Friday, June 19, 2009

PROTECTING YOUR EYES-THE 'ROYAL' WAY!



The connection between healthy eye and vitamin A is well known and WHO is in the forefront in global attempts to prevent blindness amongst children through massive program for administering this vitamin to children with high vulnerability to its deficiency. Being a fat soluble essential nutrient, people from poorer segments of the society find it difficult to buy nutritionally adequate vitamin A rich foods in their daily diets. Mothers suffering from such a deficiency cannot be expected to deliver babies with normal vit A levels. Though milk is fortified with vit A and D in many countries for supplementing the quantity consumed through the diet, in India this is not followed by the organized dairies and therefore milk is not a good source of vit A. While whole milk contains only about 15 ug of vit A per 100 ml. to compound the problem further, the native vit A is removed partially during processing when fat content is generally brought down to 3% in standard milk. Fortification of processed foods is not practiced widely in India by the industry and this makes the vit A deficiency a serious problem to be addressed.

Retinol, Retinal, Retinoic acid and Retinyl esters are different forms of vit A with differing activities and most common sources are animal products like eggs in which it is present as retinyl ester while plant sources like carrots and spinach have pro-vit A carotenoids which are converted into active forms either by hydrolysis or by cleavage. The ratio of conversion of carotene to vit A is 21:1 calling for large quantities to be consumed for getting the recommended daily allowance. An adult needs daily about 900 ug of vit A equivalent to 3000 IU in terms of retinol but the tolerance limit is up to 10000 IU. Vit A plays important role in vision, especially night vision, bone and teeth development, health of the skin and mucous membranes and also as a powerful antioxidant in the body. Synthetic vit A acetate and palmitate are water soluble and can be incorporated in food products with good stability. It was in 1933 that the critical role of vit A in vision was discovered and ever since that blindness management became easier with this vitamin therapy. Vitamin A which is an alcohol gets converted to the active retinal, its aldehyde form during the complex photo reaction associated with vision.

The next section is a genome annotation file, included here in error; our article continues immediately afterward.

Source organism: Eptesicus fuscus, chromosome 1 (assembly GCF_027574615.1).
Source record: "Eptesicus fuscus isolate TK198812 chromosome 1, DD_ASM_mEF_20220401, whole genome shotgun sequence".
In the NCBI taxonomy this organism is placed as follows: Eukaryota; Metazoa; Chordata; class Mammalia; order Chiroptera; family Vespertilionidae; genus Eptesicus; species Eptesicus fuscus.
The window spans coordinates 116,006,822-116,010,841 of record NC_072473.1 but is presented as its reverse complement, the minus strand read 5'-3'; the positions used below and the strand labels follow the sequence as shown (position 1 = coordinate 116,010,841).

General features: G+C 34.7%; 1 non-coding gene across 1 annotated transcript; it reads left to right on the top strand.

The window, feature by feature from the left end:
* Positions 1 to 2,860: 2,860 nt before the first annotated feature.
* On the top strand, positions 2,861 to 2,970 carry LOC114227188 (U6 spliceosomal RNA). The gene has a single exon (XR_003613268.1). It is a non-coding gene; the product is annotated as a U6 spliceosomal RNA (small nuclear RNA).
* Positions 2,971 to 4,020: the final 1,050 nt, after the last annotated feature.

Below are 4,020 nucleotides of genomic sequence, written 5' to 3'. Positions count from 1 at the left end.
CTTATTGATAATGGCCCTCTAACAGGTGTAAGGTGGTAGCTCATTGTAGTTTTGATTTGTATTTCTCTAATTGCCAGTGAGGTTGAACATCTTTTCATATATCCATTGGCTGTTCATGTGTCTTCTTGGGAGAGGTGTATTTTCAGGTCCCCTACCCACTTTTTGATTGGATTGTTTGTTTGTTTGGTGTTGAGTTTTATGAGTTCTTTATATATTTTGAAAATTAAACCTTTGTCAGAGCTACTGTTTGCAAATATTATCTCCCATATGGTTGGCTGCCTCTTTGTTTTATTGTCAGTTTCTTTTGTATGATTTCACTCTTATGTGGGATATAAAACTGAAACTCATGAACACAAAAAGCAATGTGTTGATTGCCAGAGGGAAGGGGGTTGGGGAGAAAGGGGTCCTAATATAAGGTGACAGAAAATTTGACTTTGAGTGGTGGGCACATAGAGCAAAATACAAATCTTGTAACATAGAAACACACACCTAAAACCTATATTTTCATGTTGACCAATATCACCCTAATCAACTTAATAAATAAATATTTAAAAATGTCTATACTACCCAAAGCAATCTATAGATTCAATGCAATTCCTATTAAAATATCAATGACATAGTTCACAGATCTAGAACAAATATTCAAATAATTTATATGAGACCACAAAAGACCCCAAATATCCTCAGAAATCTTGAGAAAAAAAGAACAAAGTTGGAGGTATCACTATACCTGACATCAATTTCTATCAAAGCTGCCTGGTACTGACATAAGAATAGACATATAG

Different sources of vit A differ in their yield of the active principle in the body when ingested and a common precursor of vit A, carotene can provide less than 5% active chemical for use in vivo. This uncertainty makes it difficult to predict the efficacy of various sources in producing vit A in the body. Saffron, an herbal spice, has been reported to be effective in improving health of the eyes by scientists in Italy though the exact mechanism is not known yet. This cost prohibitive flower material is produced largely in Iran which accounts for more than 95% of world production. It contains more than 150 phytochemicals, identified so far but the major ones are alpha crocin, picrocrocin, saffranal, crocetin, many other carotenoids like xeaxanthine, lycopene, alpha and beta carotenes, many volatile as well as fixed oils. Which component is responsible for the eye health yet to be elucidated. The health protecting abilities of saffron have been known for the last 3000 years and are well documented. Crocin and crocetin were found to improve memory and leaning skills and arrest neurodegenerative disorders. Saffron in general is believed to aid digestion, ease colic problems, lessen stomach discomfort, give relief to flatulence symptoms, protect from cancer and mutagenic risk and serve as immunoregulatory and antioxidant agents. The new findings give saffron another magical property viz protecting eyes from damage of direct exposure to strong sun light and consequent retinal stress apart from slowing down macular degeneration associated with normal aging process. It also influences genes which regulate the fatty acid content in the cell membrane and thus makes vision cells tougher and more resistant.